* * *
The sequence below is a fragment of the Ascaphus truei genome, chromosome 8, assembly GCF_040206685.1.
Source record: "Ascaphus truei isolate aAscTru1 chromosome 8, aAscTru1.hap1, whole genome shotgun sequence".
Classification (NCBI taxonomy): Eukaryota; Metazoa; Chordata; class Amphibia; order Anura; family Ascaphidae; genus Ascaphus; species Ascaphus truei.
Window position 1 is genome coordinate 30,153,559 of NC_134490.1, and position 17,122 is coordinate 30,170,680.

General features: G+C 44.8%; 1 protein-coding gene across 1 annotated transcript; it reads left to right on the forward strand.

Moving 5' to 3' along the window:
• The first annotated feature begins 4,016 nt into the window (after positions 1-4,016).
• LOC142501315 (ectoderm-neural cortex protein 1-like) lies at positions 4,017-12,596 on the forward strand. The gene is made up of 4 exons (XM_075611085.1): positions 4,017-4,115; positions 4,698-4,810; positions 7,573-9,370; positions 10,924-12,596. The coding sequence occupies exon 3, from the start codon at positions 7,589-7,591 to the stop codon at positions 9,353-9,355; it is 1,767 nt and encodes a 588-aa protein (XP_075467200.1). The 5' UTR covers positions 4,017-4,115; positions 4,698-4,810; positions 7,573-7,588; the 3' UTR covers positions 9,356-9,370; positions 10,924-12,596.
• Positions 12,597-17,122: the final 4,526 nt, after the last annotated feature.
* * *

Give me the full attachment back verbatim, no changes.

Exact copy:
The sequence below is a fragment of the Ascaphus truei genome, chromosome 8, assembly GCF_040206685.1.
Source record: "Ascaphus truei isolate aAscTru1 chromosome 8, aAscTru1.hap1, whole genome shotgun sequence".
Classification (NCBI taxonomy): Eukaryota; Metazoa; Chordata; class Amphibia; order Anura; family Ascaphidae; genus Ascaphus; species Ascaphus truei.
Window position 1 is genome coordinate 30,153,559 of NC_134490.1, and position 17,122 is coordinate 30,170,680.

General features: G+C 44.8%; 1 protein-coding gene across 1 annotated transcript; it reads left to right on the forward strand.

Moving 5' to 3' along the window:
• The first annotated feature begins 4,016 nt into the window (after positions 1-4,016).
• LOC142501315 (ectoderm-neural cortex protein 1-like) lies at positions 4,017-12,596 on the forward strand. The gene is made up of 4 exons (XM_075611085.1): positions 4,017-4,115; positions 4,698-4,810; positions 7,573-9,370; positions 10,924-12,596. The coding sequence occupies exon 3, from the start codon at positions 7,589-7,591 to the stop codon at positions 9,353-9,355; it is 1,767 nt and encodes a 588-aa protein (XP_075467200.1). The 5' UTR covers positions 4,017-4,115; positions 4,698-4,810; positions 7,573-7,588; the 3' UTR covers positions 9,356-9,370; positions 10,924-12,596.
• Positions 12,597-17,122: the final 4,526 nt, after the last annotated feature.